Interest money

Lobbyists’ money hidden in New Mexico politics

A pair of proposed bills by Democratic Sen. Jeff Steinborn of Las Cruces would demand greater disclosure from lobbyists of their money — and by extension their influence over bills that become law and those that languish in New Mexico.

But, he says, “I think their chances of passing this session are close to zero.”

Meanwhile, a recent ad campaign by the state’s largest oil and gas lobby group is an unintended example of what is not known of money and speech in the state.

In early February, the New Mexico Oil & Gas Association (NMOGA) ran an ad against House Bill 6, the Clean Future Act, on TV channels in Albuquerque. Records show that Aimee Barabe, one of the group’s two lobbyists, paid $256,500 for TV ads that claim the bill would trigger widespread inflation and threaten funding for public programs like education. Oil and gas revenues represent almost 40% of the overall state budget and a similar share of the budgets of most state agencies.

If passed, this bill would impose a phased increase in greenhouse gas emission caps on just about everything people do in the state that emits greenhouse gases – like oil and gas operations promoted by NMOGA.

“Every session, there are bills that you wonder what the point of the bill is? And who is pushing it?

~New Mexico State Senator Jeff Steinborn

NMOGA is organized as a 501c6 nonprofit organization, and its federal tax filings through 2019 are publicly available. He has since removed the TV commercial from his Youtube channel after the news drew attention to her.

Questions emailed to Barabe and the group’s communications director went unanswered.

The trade group ad buy stands out for two reasons. First, it happened during the legislative session and therefore triggered special state reporting rules requiring the organization to file a lobbyist report immediately, so lawmakers could see spending in real time.

And second, while the NMOGA has consistently attracted and spent millions on dues and donations over the years, it’s unclear where the money is going. It’s not just a problem for this group – they happen to be one of the most well-known and powerful groups working in the Capitol building.

Steinborn’s Bills – Senate Bills 61 and 74 — would force lobbyists and their employers to produce much more complete expense reports and to list the bills they are lobbying for or against. The bills would also require groups to disclose how much they pay their lobbyists. With this, the public would have a “three-dimensional picture” of how much is spent lobbying a bill, he says.

“Every session, there are bills that you wonder what the point of the bill is? And who is pushing it? said Steinborn. “What you understood is that the people pushing this bill may not be in this committee room.”

In trying to figure out who is funding which bill, he says the state’s current lax lobbying laws force lawmakers to become sleuths if they want to learn more about who is behind the bills on which they vote. “But detectives with blinders on.”

“It’s extremely important to know, to understand the context of a bill,” Steinborn says. And disclosing how much money was spent on or against a bill is “powerful information that the state of New Mexico should demand.”

However, Steinborn’s bill is not expected to pass this year.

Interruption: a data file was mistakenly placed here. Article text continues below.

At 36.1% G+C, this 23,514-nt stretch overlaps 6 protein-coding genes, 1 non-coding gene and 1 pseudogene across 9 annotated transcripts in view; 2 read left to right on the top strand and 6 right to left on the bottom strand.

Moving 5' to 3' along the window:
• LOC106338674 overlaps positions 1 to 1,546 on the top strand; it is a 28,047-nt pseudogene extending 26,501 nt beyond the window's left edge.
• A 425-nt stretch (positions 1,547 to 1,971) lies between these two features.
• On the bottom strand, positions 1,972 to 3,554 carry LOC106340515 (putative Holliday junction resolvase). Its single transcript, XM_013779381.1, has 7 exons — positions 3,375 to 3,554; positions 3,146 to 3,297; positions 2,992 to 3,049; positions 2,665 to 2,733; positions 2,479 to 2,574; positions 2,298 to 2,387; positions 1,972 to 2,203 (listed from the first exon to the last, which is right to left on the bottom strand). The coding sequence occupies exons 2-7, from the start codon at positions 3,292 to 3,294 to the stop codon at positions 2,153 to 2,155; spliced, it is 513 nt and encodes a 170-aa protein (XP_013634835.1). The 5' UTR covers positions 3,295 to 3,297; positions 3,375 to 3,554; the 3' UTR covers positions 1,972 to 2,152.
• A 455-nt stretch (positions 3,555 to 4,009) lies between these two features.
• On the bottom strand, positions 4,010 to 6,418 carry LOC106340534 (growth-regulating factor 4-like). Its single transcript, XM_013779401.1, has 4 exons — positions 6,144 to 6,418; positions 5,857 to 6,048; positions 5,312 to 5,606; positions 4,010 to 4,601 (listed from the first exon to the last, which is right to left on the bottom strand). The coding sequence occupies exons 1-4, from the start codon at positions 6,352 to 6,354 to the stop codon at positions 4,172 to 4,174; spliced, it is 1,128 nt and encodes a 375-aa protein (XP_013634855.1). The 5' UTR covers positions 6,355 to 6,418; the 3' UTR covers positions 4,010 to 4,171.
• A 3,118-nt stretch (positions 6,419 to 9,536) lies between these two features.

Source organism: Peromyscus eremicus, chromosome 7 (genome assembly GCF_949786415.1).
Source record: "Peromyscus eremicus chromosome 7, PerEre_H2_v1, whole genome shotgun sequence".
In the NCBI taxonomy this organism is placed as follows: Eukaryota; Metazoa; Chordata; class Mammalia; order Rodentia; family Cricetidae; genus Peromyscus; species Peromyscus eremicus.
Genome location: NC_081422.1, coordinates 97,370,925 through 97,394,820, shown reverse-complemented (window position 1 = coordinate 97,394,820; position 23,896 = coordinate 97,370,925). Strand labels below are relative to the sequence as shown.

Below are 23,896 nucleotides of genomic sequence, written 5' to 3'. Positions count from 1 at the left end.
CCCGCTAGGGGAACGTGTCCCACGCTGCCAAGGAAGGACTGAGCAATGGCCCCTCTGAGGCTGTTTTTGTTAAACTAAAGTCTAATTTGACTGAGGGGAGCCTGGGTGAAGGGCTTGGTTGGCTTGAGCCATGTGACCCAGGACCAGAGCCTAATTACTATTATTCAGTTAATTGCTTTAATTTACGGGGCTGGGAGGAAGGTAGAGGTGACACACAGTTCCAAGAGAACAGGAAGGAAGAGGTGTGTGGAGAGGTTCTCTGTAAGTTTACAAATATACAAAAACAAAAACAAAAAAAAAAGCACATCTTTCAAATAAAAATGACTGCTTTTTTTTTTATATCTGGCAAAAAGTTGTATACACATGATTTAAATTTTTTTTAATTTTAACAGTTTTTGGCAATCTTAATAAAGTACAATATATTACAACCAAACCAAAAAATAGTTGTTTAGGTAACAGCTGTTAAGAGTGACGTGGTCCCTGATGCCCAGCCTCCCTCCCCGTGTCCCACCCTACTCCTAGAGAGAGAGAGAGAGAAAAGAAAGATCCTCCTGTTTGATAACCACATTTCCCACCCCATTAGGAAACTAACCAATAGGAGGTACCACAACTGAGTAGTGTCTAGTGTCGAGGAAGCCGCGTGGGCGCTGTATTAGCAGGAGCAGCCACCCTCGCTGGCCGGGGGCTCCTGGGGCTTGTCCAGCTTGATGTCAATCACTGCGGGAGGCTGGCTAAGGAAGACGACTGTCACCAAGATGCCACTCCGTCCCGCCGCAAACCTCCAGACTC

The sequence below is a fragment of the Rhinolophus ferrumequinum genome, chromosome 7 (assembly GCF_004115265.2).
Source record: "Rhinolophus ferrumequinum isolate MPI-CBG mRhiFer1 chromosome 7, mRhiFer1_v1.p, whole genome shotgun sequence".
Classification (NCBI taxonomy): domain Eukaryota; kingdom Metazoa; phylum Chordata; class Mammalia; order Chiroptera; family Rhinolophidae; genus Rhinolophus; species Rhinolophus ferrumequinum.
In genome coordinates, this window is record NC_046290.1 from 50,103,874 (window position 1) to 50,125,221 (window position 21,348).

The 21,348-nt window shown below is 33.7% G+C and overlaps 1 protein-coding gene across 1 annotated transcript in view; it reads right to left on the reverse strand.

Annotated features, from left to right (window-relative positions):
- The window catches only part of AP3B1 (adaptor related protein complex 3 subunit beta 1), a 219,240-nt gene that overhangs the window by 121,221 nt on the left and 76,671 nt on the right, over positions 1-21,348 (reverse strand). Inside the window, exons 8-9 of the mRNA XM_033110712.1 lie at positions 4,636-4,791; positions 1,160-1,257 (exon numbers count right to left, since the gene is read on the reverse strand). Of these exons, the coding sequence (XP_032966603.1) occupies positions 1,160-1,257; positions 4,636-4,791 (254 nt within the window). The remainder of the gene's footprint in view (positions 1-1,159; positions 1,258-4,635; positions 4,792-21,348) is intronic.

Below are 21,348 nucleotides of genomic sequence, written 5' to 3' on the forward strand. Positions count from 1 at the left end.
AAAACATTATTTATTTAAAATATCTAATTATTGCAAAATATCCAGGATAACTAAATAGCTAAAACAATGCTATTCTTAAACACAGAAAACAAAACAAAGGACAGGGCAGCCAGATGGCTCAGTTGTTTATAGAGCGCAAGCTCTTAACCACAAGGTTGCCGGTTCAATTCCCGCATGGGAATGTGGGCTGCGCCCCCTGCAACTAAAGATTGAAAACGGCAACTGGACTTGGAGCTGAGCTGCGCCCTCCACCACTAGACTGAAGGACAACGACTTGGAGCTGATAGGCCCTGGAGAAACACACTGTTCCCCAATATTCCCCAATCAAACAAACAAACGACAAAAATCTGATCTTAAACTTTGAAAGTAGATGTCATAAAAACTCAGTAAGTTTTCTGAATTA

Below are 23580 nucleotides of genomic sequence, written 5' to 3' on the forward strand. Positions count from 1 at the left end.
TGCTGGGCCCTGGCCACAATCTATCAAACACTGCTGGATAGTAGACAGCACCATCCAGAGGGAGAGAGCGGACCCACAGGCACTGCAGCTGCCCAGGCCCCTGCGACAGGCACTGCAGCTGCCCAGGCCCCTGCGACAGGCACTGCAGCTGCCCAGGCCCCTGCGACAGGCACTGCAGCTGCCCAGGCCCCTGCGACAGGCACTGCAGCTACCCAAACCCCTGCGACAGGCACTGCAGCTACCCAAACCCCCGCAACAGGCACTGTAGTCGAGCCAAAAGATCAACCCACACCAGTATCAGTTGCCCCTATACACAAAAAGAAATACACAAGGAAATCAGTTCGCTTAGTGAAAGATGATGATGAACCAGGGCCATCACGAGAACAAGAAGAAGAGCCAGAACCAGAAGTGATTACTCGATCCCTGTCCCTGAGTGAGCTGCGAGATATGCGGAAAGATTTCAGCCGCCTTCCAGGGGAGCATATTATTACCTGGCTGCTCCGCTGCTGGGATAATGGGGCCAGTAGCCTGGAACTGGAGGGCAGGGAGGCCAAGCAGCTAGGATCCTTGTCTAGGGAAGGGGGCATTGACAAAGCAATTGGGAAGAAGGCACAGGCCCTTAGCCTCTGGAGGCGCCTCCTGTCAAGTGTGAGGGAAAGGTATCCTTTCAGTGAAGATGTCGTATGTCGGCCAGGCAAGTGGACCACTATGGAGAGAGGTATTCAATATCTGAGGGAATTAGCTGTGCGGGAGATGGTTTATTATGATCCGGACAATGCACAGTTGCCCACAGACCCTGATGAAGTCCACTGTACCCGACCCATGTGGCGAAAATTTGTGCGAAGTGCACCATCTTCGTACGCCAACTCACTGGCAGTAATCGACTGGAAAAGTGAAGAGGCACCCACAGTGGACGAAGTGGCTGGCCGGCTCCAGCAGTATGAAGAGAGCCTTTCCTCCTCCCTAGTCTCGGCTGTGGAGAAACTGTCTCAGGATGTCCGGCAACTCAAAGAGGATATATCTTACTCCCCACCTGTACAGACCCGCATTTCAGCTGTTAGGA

This year’s legislative session lasts only 30 days and is supposed to be devoted to budgetary matters.

Non-budget issues can be debated, however, if Governor Michelle Lujan Grisham writes a “message” to the Legislative Assembly asking her to be heard. But Heather Ferguson, executive director of Common Cause New Mexico, said, “She’s not going to text this bill.”

The overriding problem, according to Steinborn, Ferguson and others, is the short duration of New Mexico’s legislative sessions, caused by the fact that state legislators are unpaid – the only such legislators in the country. .

Steinborn says it takes a long time to develop legislation and present it to other lawmakers. “And when you have a full-time job outside of the legislature, you’re kind of dependent on those organizations to lead the charge,” he says. This gives lobbyists additional influence in shaping legislation and influencing opinion “because they are the ones who have the luxury of full-time, year-round work.”

“I am registering as a lobbyist. There is nothing inherently wrong with lobbying activities.

~ Shannon Kunkel, Executive Director, Open Government Foundation

Common Cause works for open and diverse governments, and Ferguson sees how short legislative sessions and citizen legislature inhibit the diversity of people who can serve. “It doesn’t allow people who may represent a middle class, average citizen of New Mexico to be able to run for office, because they’re not retired and they’re not wealthy,” she said.

“I am registering as a lobbyist,” says Shannon Kunkel, executive director of the Foundation for Open Government. “There is nothing inherently wrong with lobbying activities.”

The problems start when it is not clear how much lobbying is done by whom and for what.

“Everyone has the right to defend bills that are important to them,” Kunkel said. “That’s why I think this disclosure is really important, because it just levels the playing field.”

But that leveling is unlikely to happen this legislative session.

“It’s unfortunately bipartisan, the lack of interest,” Steinborn says.

He says he will bring the bill back in next year’s 60-day session, with its broader legislative scope. If you don’t know where the money is spent in Santa Fe, he says, “You don’t know if your chosen one was really working for you or someone else.”

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